Other sounds are less distinct, at the peripheries of our experience. Without visual orientation, you are left wondering its source. During Rob Spaull’s hour, I could not tell if it was the crackle of a fire or the needle of a record player. Bev Craddock used a beautifully blended sequence of sounds that made me doubt my ears. At first what sounded like tape being ripped became a typewriter, then squelching mud. The longer you listened the more squelchy it became. A listener of the live-stream commented that it sounded like lots of beetles munching, and as new sounds were slowly introduced, it was as though the “beetles” were put off from “munching” momentarily, only to resume again. In Accretion Entropy’s performance too, the rain turned to sea, to white noise, to the rush of traffic, the sounds washing seamlessly over each other. Ynyr Pritchard chose to do the opposite and cut abruptly in and out the sounds of wind and rain in an almost jarring manner. It forced you to focus, to listen. It reminded me of being deep in thoughts, far away, only to snap back to reality, the ambient sounds around you flooding back into your consciousness. During Angela Davies performance she reversed the sounds of chirping birds, reminding me of David Lynch’s dream sequences in Twin Peaks, and as I listened to the sound over and again I began to doubt whether they were reversed at all. Another listener commented that the sound was “a House Martin haircut.” Discussing on Radio Wales Arts Show with Nicola Heywood Thomas, etchasketch talked excitedly about the sound module he had that could take the biofeedback from plants and turn it into sound.
In this liminal sound space your imagination engages and the experience becomes interactive, not dictated. Without visuals to ground you, your imagination is free to speculate based on your own experience, connecting sound to places and memories, conjuring an emotional response. Super Group used what must have been a power tool in hindsight, but the sound took me home to my parents growing up, a hot Sunday evening, and my dad using the electric carving knife on a beef joint. From that sound alone I could smell the Yorkshire puddings and gravy. The same sound could trigger an infinite number of responses from an infinite number of people with different backgrounds.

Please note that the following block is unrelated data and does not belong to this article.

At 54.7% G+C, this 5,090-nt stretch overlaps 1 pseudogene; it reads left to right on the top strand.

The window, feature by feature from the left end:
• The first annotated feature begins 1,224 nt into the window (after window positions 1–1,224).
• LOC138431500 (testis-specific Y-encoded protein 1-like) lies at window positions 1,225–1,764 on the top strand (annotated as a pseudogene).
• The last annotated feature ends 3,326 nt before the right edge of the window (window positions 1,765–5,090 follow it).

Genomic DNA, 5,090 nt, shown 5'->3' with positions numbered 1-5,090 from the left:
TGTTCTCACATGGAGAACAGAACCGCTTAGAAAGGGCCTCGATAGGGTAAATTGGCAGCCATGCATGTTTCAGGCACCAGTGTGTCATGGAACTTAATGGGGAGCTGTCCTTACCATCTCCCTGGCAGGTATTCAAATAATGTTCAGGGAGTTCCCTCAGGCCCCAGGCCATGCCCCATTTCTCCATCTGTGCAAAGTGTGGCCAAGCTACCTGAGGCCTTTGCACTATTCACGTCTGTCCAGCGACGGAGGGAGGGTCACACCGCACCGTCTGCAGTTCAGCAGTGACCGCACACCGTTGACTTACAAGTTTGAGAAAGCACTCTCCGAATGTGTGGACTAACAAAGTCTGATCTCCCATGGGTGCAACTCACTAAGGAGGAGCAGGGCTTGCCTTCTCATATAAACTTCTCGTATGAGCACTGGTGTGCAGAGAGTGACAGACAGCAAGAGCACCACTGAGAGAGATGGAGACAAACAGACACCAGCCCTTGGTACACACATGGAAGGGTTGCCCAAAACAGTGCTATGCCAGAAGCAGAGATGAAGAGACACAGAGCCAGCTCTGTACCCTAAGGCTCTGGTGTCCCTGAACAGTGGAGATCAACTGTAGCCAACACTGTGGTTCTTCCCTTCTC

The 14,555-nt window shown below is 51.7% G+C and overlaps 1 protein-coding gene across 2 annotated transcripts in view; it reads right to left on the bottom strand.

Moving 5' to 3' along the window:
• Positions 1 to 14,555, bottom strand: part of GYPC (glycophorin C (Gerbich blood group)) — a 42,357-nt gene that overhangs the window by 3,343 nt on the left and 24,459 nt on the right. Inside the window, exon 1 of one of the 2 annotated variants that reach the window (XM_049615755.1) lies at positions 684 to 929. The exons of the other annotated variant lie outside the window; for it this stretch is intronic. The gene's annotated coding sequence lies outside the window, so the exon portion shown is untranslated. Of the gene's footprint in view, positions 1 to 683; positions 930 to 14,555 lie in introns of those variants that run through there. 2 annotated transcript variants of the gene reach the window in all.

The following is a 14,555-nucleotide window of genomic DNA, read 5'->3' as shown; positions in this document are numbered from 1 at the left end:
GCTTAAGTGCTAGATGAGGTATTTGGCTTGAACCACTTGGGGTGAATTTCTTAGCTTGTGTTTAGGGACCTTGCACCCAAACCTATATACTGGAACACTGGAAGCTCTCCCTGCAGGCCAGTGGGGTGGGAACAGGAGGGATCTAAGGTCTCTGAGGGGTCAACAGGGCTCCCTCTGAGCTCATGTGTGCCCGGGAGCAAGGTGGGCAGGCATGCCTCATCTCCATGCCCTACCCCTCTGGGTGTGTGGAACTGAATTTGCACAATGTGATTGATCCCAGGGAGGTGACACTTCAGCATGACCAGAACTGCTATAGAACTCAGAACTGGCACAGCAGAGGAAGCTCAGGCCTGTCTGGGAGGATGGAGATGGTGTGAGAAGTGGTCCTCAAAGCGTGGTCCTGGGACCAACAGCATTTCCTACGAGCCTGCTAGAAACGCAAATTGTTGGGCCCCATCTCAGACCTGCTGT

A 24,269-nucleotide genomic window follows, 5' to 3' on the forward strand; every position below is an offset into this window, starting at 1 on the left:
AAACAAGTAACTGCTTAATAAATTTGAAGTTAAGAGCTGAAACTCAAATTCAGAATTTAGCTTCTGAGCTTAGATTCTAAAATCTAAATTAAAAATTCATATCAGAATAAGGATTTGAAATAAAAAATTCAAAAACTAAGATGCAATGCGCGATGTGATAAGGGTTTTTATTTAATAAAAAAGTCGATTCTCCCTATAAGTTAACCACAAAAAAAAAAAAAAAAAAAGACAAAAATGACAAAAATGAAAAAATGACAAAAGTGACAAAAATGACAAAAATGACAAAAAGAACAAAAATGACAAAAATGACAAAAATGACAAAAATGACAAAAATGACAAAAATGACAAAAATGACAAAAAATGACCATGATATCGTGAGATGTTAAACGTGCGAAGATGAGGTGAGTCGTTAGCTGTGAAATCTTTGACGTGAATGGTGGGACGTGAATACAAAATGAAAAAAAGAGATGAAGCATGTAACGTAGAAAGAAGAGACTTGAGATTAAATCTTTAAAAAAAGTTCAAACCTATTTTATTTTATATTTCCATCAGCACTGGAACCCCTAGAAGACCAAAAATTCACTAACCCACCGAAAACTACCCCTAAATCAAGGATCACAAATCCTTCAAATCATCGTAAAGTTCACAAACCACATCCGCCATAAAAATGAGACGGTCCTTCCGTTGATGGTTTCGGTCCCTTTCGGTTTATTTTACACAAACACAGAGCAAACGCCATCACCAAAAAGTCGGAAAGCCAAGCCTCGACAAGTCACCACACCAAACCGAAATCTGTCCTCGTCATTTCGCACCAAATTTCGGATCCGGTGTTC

I was not the only one to be “transported”, as another listener commented while congratulating Bev Craddock for her performance. I’m sure she meant she was transported to Plas Bodfa, but it was not where my mind was going. Listening to the sounds of torrential rain I was taken to those places where I had experienced it; taking shelter under a tree as a child, or watching the air turn blue in Germany before the heaviest downpour I’ve ever seen. The sounds of sheep from the fields around Plas Bodfa made another listener recall her childhood, growing up around the Long Mynd in Shropshire. The listener provides their own visuals, be it memory or imagination. As the sound artists took these sounds and manipulated them, introduced new sounds and made the familiar unfamiliar, the effect was a constant and subtle shifting of your own perspective. As with poetry, the association of sounds with others creates new meanings, making new connections. The sounds of the house cannot be heard quite the same way again. Since listening to the livestream, the ambient sounds of my own home have become more pronounced, and I hear Plas Bodfa in the calls of my local jackdaws.
The livestream was only the first part of the project, with each performance now available on Youtube. The recordings of the livestream and the sounds of the house will be made available worldwide for the composition of new work, work which can be submitted to Plas Bodfa before the deadline on September 14th. The submissions for this open call will be co-published as a joint digital media album with Welsh experimental music labels Amgueddfa Llwch, Listen to the Voice of Fire, and Recordiau Prin. Twenty four artists have each created entirely unique soundscapes, and with the possibility of new work submitted worldwide, it’s exciting to think of the endless possibilities for new sounds and music.
There is perhaps something of the sacred in creating sounds for an empty house. It is as though the sound artists’ interactions were never for us, but for Plas Bodfa itself, its many rooms, its many inhabitants, human or otherwise, present, past or future. Sounds for an Empty House is a poetic call and response, a duet with all the natural sounds we so often do not listen to. The livestream gave these neglected sounds the stage, elevated by the sound artists and heard afresh. Without the grounding of visuals, your imagination is free to roam about them, reconnecting with old experiences and connecting with new ones. Truthfully I hadn’t fully considered the possibilities of sound art, but its potential is on display for all to hear in Plas Bodfa Projects and Soundland’s Sounds for an Empty House.
You can access the full 24-hour livestream from Plas Bodfa and more information about the project here.